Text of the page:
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CAT 2019 Question Paper | Verbal Slot 2

CAT Previous Year Paper | CAT VARC Questions | Question 2

Reading skills are of utmost important when it comes to the reading comprehension part of the VARC section because it makes the questions look much simpler for an aspirant with good reading ability. Check out Bharath’s Curated Reading List, which presents you with some of the well-curated articles to read daily. Add it to your daily Online CAT preparation and get a wonderful VARC score. Now try this RC question from the CAT previous year paper before looking at the video solution.


Around the world, capital cities are disgorging bureaucrats. In the post-colonial fervour of the 20th century, coastal capitals picked by trade-focused empires were spurned for “regionally neutral” new ones . . . . But decamping wholesale is costly and unpopular; governments these days prefer piecemeal dispersal. The trend reflects how the world has changed. In past eras, when information travelled at a snail’s pace, civil servants had to cluster together. But now desk-workers can ping emails and video-chat around the world. Travel for face-to-face meetings may be unavoidable, but transport links, too, have improved. . . .

Proponents of moving civil servants around promise countless benefits. It disperses the risk that a terrorist attack or natural disaster will cripple an entire government. Wonks in the sticks will be inspired by new ideas that walled-off capitals cannot conjure up. Autonomous regulators perform best far from the pressure and lobbying of the big city. Some even hail a cure for ascendant cynicism and populism. The unloved bureaucrats of faraway capitals will become as popular as firefighters once they mix with regular folk.

Beyond these sunny visions, dispersing central-government functions usually has three specific aims: to improve the lives of both civil servants and those living in clogged capitals; to save money; and to redress regional imbalances. The trouble is that these goals are not always realised.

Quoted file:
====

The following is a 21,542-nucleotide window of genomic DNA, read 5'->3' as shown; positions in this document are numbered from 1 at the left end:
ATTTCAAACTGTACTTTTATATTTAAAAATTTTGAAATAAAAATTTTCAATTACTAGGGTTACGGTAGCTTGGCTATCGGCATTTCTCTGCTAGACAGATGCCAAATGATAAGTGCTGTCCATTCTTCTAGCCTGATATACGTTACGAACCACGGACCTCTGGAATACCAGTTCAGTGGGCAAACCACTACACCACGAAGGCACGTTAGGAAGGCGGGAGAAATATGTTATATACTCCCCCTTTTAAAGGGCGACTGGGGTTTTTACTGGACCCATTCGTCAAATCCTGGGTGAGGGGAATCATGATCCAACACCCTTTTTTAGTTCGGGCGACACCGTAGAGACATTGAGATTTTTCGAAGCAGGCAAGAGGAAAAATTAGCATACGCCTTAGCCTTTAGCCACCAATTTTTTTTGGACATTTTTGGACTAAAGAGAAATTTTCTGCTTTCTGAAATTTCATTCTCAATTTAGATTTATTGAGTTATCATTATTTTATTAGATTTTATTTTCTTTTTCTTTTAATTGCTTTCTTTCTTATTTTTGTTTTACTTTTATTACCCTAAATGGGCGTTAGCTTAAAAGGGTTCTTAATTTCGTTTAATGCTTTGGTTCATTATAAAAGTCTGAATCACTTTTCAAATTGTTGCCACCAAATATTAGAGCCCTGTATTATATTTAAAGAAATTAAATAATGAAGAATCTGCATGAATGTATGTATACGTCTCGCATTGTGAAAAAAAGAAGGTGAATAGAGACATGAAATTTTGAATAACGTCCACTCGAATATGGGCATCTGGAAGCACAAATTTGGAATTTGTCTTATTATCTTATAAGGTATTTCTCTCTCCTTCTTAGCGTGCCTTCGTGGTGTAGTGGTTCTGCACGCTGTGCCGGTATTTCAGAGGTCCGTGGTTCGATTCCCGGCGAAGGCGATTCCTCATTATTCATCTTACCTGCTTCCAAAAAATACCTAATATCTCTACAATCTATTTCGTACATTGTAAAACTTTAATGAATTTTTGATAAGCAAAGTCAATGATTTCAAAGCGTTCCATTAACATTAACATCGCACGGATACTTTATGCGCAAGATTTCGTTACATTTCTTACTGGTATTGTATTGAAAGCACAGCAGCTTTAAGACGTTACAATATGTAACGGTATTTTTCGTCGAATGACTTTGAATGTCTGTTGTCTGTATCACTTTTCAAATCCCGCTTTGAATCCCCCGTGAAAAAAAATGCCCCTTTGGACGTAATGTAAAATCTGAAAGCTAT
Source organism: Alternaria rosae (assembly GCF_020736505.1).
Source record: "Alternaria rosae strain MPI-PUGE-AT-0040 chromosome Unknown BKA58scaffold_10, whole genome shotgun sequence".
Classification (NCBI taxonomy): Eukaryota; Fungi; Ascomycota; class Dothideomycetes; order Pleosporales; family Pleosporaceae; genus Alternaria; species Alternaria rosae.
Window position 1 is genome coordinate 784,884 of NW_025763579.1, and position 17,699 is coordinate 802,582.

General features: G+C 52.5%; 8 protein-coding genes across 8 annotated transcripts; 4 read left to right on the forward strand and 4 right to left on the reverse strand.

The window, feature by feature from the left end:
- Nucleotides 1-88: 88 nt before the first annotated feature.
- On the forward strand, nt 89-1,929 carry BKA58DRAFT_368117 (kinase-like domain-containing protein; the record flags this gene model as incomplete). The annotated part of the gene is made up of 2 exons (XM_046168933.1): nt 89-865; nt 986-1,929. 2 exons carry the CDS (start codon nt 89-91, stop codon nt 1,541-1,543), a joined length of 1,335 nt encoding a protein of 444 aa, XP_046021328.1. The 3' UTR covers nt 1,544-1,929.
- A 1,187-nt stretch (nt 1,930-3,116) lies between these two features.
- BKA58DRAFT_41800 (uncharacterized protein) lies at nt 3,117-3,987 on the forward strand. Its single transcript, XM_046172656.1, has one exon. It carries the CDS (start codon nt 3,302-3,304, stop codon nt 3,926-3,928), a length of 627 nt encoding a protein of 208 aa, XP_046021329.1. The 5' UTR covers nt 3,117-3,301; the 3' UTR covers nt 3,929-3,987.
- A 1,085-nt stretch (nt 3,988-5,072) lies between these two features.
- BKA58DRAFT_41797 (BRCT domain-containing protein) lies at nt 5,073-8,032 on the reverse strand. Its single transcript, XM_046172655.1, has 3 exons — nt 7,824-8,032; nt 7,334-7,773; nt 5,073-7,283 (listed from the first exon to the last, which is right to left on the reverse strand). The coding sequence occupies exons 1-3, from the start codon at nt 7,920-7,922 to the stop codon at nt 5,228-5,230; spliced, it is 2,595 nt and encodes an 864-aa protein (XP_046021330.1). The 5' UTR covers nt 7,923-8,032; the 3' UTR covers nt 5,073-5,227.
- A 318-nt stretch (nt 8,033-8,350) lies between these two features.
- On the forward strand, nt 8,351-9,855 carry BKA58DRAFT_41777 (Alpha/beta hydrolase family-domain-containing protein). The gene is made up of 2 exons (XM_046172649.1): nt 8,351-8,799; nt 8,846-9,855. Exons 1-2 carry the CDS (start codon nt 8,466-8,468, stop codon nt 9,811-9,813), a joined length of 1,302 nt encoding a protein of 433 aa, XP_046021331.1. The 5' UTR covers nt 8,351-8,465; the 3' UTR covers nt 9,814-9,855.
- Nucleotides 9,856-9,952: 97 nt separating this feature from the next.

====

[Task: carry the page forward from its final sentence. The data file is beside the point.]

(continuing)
The first aim—improving living conditions—has a long pedigree. After the second world war Britain moved thousands of civil servants to “agreeable English country towns” as London was rebuilt. But swapping the capital for somewhere smaller is not always agreeable. Attrition rates can exceed 80%. . . . The second reason to pack bureaucrats off is to save money. Office space costs far more in capitals. . . . Agencies that are moved elsewhere can often recruit better workers on lower salaries than in capitals, where well-paying multinationals mop up talent.

The third reason to shift is to rebalance regional inequality. . . . Norway treats federal jobs as a resource every region deserves to enjoy, like profits from oil. Where government jobs go, private ones follow. . . . Sometimes the aim is to fulfil the potential of a country’s second-tier cities. Unlike poor, remote places, bigger cities can make the most of relocated government agencies, linking them to local universities and businesses and supplying a better-educated workforce. The decision in 1946 to set up America’s Centres for Disease Control in Atlanta rather than Washington, D.C., has transformed the city into a hub for health-sector research and business.

The dilemma is obvious. Pick small, poor towns, and areas of high unemployment get new jobs, but it is hard to attract the most qualified workers; opt for larger cities with infrastructure and better-qualified residents, and the country’s most deprived areas see little benefit. . . .

Others contend that decentralisation begets corruption by making government agencies less accountable. . . . A study in America found that state-government corruption is worse when the state capital is isolated—journalists, who tend to live in the bigger cities, become less watchful of those in power.

Question 2 : The “dilemma” mentioned in the passage refers to:

  1. keeping government agencies in the largest city with good infrastructure or moving them to a remote area with few amenities.
  2. concentrating on decongesting large cities or focusing on boosting employment in relatively larger cities.
  3. encouraging private enterprises to relocate to smaller towns or not incentivising them in order to keep government costs in those towns low.
  4. relocating government agencies to boost growth in remote areas with poor amenities or to relatively larger cities with good amenities.

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Explanatory Answer

Paragraph 6 explains the dilemma. Small, poor towns = new jobs in areas of high employment, but it is hard to attract the most qualified workers; Larger cities = infrastructure and better-qualified residents, but deprived areas do not benefit. Option 4 simply paraphrases this.


The question is "The “dilemma” mentioned in the passage refers to:"

Hence, the answer is relocating government agencies to boost growth in remote areas with poor amenities or to relatively larger cities with good amenities.

Choice D is the correct answer.

 

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